HBO 24/7 'Mayweather vs Cotto' video (Episode 2) and recap

NEW YORK, NY - FEBRUARY 28: (L) Floyd Mayweather and (R) Miguel Cotto attend a press conference to promote their upcoming fight on May 5 at the MGM Grand in Las Vegas at the The Apollo Theater on February 28, 2012 in New York City. (Photo by Chris Trotman/Getty Images) is your home for comprehensive coverage for the upcoming Floyd Mayweather vs Miguel Cotto WBA Light Middleweight championship bout, taking place in just under two weeks on May 5, 2012 at the MGM Grand Garden Arena in Las Vegas, Nevada.

This past Saturday, episode two of "24/7 Mayweather vs Cotto" feature aired on HBO. You can catch the video (and our recap) of last week's offering here. You can also check out our opening remarks on the fight here.

This week's episode picks up with Mayweather, whose training camp is based in "Sin City," taking an evening spin on the strip, enjoying life. He composes a text message to his opponent, questions the logic behind the Easter Bunny and plays some full court pick up basketball, bookended by a couple stops for fast food.

He eventually retires back to his Las Vegas home where we are introduced to his better half, a beautiful woman who goes by the mysterious moniker "Miss Jackson." Floyd explains the motivations behind his father's appearance at the gym in the first episode:

My Dad want that 24/7 exposure. He ain't crazy. But I'm not going to tell him he can't come to the gym. **** no! That's my father, see. We beef a little bit, but we all right. Right now, uh, it's okay. Next week we'll be arguing, 'cause he'll be trying to take over the gym.

As the scene shifts to Cotto's camp, we are treated to a closer look at the man who is training Cotto for this fight, Pedro Diaz. The trainer speaks about passion and dedication to his craft, and drops a great quote about preparation in life:

If I'm going to do something, I'm going to do it right. Life doesn't accept improvisation. Know how to do something, and do it well. Otherwise, don't get involved.

Diaz is the former trainer for the Cuban boxing team and is a highly educated sportsman, having earned a Masters Degree from the University of Cuban sport. As such, he brings a very scientific approach to the training, something that Cotto puts a lot of faith in, despite not necessarily enjoying Diaz's boisterous nature:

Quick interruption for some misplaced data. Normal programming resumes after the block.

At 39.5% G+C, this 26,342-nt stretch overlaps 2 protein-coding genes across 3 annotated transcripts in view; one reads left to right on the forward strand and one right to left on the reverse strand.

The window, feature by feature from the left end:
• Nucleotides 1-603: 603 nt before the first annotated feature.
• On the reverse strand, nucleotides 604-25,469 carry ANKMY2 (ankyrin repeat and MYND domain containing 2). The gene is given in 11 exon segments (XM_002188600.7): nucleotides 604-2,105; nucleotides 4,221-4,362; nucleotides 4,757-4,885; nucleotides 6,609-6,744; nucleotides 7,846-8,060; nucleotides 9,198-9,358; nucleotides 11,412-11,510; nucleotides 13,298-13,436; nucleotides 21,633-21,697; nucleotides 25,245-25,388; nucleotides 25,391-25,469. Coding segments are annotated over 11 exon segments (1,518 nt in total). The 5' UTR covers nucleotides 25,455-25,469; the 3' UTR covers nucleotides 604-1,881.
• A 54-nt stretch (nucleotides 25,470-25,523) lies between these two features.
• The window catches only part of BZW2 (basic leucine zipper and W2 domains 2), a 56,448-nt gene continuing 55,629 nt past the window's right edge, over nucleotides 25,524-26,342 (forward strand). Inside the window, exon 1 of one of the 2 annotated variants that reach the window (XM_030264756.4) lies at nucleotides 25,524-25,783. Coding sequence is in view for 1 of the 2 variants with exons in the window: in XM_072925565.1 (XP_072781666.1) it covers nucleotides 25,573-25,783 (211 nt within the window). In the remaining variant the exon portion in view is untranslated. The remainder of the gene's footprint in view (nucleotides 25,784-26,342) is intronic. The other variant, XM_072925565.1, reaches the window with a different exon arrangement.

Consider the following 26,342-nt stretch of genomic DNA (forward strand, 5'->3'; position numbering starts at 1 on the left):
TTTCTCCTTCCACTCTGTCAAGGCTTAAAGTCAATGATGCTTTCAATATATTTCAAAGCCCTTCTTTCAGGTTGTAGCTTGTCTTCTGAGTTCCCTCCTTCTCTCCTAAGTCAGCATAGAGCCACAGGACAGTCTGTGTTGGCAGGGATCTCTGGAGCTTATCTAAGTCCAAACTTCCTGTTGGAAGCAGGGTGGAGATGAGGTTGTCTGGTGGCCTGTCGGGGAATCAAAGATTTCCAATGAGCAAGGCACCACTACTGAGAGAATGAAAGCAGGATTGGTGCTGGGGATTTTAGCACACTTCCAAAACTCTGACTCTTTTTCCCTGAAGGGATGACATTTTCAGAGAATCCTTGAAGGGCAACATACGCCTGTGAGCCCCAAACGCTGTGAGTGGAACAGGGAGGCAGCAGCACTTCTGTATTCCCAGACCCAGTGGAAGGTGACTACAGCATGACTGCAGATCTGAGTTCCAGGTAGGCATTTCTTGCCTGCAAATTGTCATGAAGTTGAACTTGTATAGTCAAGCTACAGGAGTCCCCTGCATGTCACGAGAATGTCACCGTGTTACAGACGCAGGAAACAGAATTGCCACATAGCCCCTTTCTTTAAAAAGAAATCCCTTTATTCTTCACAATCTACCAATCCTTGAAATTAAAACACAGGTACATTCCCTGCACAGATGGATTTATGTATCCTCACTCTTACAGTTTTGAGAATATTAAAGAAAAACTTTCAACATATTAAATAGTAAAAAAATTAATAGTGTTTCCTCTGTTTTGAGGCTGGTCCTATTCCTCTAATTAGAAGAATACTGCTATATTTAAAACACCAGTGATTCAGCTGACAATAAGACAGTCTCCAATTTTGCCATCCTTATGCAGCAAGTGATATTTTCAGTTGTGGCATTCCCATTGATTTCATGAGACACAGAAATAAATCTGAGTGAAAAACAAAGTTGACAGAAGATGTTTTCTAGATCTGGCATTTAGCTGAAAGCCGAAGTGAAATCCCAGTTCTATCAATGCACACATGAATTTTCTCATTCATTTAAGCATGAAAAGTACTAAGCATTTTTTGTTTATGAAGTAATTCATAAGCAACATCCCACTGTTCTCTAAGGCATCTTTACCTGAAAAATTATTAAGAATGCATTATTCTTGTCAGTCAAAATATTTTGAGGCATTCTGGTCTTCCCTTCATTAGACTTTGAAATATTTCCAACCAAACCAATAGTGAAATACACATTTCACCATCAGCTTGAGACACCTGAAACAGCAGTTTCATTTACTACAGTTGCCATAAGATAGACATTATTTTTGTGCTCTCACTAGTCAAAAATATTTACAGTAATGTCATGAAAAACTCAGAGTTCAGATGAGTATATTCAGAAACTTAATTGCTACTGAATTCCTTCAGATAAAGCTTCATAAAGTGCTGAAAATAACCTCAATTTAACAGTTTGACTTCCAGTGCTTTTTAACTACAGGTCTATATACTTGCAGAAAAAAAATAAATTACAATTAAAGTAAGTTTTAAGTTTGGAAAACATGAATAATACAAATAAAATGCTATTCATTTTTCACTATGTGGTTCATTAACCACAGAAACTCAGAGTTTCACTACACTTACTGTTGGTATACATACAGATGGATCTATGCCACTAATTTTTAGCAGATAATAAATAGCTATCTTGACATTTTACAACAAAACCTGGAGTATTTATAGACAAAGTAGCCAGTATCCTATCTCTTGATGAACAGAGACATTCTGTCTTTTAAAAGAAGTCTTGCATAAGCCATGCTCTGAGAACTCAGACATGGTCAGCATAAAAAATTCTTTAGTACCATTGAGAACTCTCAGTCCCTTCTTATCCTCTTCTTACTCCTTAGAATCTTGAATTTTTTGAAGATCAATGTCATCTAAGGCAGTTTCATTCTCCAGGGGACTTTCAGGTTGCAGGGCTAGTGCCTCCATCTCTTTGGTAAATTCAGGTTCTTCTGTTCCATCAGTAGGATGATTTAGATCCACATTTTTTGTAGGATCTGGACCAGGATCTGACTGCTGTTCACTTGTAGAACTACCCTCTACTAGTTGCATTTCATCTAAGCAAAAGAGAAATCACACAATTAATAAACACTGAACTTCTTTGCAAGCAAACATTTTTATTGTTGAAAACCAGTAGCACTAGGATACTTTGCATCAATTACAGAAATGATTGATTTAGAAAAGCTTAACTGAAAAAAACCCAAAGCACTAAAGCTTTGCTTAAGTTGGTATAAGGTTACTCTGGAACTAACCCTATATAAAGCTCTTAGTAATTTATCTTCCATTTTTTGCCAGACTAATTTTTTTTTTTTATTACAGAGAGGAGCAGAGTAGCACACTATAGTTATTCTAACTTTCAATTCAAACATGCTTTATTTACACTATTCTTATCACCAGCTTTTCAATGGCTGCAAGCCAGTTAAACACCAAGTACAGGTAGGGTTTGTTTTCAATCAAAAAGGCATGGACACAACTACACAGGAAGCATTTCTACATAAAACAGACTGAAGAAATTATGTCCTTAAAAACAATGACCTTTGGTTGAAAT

He's a pretty loud guy. I don't really like that. But I have to work, with him. It's his way to work, and I have to be with him, for this part. He's like a computer you know? He has this program, and he knows what road you want to take, to get the victory.

Of course, all this means little to Mayweather, who scoffs at the mere mention of Cotto's well-educated trainer before we get treated to a closer look at his relationship with his uncle and long time trainer, Roger:

Well I'm glad that Miguel Cotto's trainer is a doctor, so when I open his ass up, he can close him up. Talking about this kid being trained by a doctor? I am the doctor. I'm the doctor! I'm a tame 'em, and I'm gonna operate come May 5th. Watch me operate. You know me, I'm still going strong, still look good and young, feel strong, still got big muscles, you know how it is, still flamboyant, still shit talking, fly whips, big mansions.

The episode then takes a bit of a reflective turn, as we get to look a little bit deeper at both fighters and their inner circles. Cotto speaks proudly about the life that he has been able to provide for his family before they head back to Puerto Rico to leave him to prepare alone for the final two weeks, while Mayweather's relationship with hip hop mogul Curtis "50 Cent" Jackson is highlighted.

Then we get to hear about Cotto's relationship with his best friend and head of Cotto's promotion company, Bryan Perez, who are so close that they share a bed together.

The contrast between the two boxers and the way they live is quite striking and from the footage we've seen up to this point you would be hard pressed not to look at Cotto as the more grounded and respectable figure. Floyd just seems too far caught up in his own success to truly care about those around him. But as the sweet strains of Ben E. King's "Stand By Me" flows from the speakers, providing a smooth soundtrack to a one of the best sporting montages I've seen in years, "Money" tells it like it is:

If I'm with you, I'm with you to the end. That's what I truly believe in. If I got that unconditional love for you, I'll die for you.

Part one:

Part two:

What did you think of this episode, Maniacs? Are you buying what Floyd is selling about loyalty? Will the early morning wake-ups and scientific training regime of Pedro Diaz pay off for Cotto?

Have your say in the comments section below!

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